“The only thing is to grin and bear it”
Timing is everything and the anti-war message of Somerset Maugham’s 1932 play For Services Rendered failed to gain any purchase on contemporary audiences, making it something of a failure. But listening to Lu Kemp’s adaptation for Radio 4, it strikes as an extraordinarily prescient piece of work, more so given the eventual declaration and devastation of the Second World War, and it surely due for a substantial theatrical revival. As it is, this version will more than do for now as its tale of how the impact of the First World War lingered perniciously on in the lives of the nation is embodied in the trials of the Ardsley family and their friends.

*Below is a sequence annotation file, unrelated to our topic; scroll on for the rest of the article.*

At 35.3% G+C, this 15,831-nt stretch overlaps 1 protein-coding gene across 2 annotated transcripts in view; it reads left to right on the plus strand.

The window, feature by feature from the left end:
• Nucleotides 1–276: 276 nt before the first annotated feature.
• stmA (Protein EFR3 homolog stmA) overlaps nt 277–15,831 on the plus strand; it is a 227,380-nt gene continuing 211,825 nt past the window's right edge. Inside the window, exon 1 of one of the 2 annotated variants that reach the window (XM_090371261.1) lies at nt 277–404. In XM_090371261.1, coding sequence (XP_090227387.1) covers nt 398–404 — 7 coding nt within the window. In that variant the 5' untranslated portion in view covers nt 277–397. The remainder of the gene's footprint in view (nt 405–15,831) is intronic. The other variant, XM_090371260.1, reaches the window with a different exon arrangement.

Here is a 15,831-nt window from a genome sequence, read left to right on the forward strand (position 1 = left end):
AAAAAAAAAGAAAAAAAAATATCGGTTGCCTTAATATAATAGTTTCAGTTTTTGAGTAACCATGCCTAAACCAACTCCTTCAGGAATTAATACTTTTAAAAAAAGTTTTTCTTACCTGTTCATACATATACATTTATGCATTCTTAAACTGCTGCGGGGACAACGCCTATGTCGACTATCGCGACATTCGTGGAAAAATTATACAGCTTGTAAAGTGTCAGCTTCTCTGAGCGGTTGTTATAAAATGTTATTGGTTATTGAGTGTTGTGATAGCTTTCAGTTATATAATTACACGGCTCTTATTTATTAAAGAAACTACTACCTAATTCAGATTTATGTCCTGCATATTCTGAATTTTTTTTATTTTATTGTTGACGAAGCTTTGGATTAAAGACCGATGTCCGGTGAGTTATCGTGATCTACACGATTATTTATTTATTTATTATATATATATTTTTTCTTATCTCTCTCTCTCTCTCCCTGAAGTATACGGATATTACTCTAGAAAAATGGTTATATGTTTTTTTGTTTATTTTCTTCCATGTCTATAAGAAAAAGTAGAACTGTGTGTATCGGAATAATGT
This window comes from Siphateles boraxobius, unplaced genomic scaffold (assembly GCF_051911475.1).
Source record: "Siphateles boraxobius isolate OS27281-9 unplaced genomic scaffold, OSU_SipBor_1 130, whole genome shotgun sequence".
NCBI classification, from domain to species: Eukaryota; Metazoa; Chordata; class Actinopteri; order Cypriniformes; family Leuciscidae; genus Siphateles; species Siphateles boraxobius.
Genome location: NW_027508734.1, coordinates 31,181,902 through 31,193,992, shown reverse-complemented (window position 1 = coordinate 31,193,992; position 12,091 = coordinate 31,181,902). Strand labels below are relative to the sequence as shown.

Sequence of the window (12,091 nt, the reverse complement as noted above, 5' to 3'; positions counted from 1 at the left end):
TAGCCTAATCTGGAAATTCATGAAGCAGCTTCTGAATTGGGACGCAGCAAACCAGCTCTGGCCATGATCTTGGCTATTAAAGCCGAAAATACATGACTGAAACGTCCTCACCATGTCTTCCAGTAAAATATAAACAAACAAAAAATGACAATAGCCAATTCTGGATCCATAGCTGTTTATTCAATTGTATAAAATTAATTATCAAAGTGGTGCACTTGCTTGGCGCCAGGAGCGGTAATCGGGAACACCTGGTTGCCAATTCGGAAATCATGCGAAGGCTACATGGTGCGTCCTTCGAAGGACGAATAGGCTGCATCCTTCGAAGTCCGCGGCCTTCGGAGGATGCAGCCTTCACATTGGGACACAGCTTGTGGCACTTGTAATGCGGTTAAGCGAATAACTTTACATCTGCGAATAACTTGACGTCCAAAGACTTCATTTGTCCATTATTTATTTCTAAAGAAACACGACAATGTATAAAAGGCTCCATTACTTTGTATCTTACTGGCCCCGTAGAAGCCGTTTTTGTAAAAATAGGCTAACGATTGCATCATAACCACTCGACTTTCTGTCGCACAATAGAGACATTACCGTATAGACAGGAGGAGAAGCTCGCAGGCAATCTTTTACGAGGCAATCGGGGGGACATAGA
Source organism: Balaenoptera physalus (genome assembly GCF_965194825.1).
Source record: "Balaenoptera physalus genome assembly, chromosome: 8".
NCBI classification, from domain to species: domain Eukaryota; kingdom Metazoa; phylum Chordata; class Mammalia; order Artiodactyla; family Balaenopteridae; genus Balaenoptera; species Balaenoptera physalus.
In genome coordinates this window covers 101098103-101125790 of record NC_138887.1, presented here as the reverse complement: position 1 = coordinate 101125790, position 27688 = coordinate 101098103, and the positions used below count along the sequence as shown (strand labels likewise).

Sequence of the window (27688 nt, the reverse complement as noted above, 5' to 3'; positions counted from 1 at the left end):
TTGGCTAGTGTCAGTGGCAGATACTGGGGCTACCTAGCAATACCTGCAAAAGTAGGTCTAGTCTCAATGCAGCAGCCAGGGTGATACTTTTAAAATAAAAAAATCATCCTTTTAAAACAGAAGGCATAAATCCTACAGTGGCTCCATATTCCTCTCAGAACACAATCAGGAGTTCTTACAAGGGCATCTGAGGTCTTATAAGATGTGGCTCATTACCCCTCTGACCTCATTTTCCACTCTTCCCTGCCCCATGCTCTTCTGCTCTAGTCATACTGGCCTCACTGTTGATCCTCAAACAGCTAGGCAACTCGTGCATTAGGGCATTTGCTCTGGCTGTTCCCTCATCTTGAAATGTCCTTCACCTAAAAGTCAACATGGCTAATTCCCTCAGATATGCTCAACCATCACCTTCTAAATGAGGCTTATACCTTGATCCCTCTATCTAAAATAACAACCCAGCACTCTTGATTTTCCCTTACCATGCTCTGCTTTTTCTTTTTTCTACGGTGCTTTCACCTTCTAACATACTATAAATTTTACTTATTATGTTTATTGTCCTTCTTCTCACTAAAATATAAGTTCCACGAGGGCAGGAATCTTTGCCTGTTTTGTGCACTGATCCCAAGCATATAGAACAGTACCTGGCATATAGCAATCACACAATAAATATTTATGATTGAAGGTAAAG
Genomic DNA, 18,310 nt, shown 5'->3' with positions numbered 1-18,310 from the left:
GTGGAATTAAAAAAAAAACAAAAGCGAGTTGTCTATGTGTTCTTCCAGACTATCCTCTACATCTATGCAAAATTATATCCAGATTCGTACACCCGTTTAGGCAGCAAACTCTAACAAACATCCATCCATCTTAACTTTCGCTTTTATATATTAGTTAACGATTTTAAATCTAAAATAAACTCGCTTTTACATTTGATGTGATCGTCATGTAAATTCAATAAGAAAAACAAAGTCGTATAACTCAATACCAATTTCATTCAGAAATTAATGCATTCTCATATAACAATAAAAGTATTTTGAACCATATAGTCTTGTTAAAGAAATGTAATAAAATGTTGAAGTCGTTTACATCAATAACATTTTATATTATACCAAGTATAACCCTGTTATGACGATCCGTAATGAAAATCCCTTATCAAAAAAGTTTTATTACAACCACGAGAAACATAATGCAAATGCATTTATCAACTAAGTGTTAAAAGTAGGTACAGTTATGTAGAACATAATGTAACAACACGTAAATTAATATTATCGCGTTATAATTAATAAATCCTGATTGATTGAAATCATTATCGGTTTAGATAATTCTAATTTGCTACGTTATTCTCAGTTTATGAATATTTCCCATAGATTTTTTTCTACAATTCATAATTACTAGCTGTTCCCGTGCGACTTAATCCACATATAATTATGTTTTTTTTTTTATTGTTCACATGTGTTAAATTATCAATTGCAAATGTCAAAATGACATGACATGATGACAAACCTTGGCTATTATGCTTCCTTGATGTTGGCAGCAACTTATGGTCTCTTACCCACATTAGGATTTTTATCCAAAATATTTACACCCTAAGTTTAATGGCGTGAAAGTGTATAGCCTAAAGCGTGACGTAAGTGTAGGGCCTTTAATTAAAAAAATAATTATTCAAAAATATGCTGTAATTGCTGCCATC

Leonard and Charlotte Ardsley have four children and though superficially their lives in the Kent countryside are going well, there’s much trauma and difficulty just beneath the surface. Only son Sydney was blinded in the war and sister Eva has devoted herself entirely to his care, much to the expense of her own situation and youngest daughter Lois also finds herself unmarried due to the lack of prospects. Ethel is the one that did manage to secure herself a husband but the upheaval of wartime blinded her to his eminent lack of suitability and now in peacetime, she is left to repent at leisure. With so much bubbling away as the social order decays, it isn’t long before changes start to force themselves upon this group. Continue reading “Review: For Services Rendered / Carnival, Radio 4”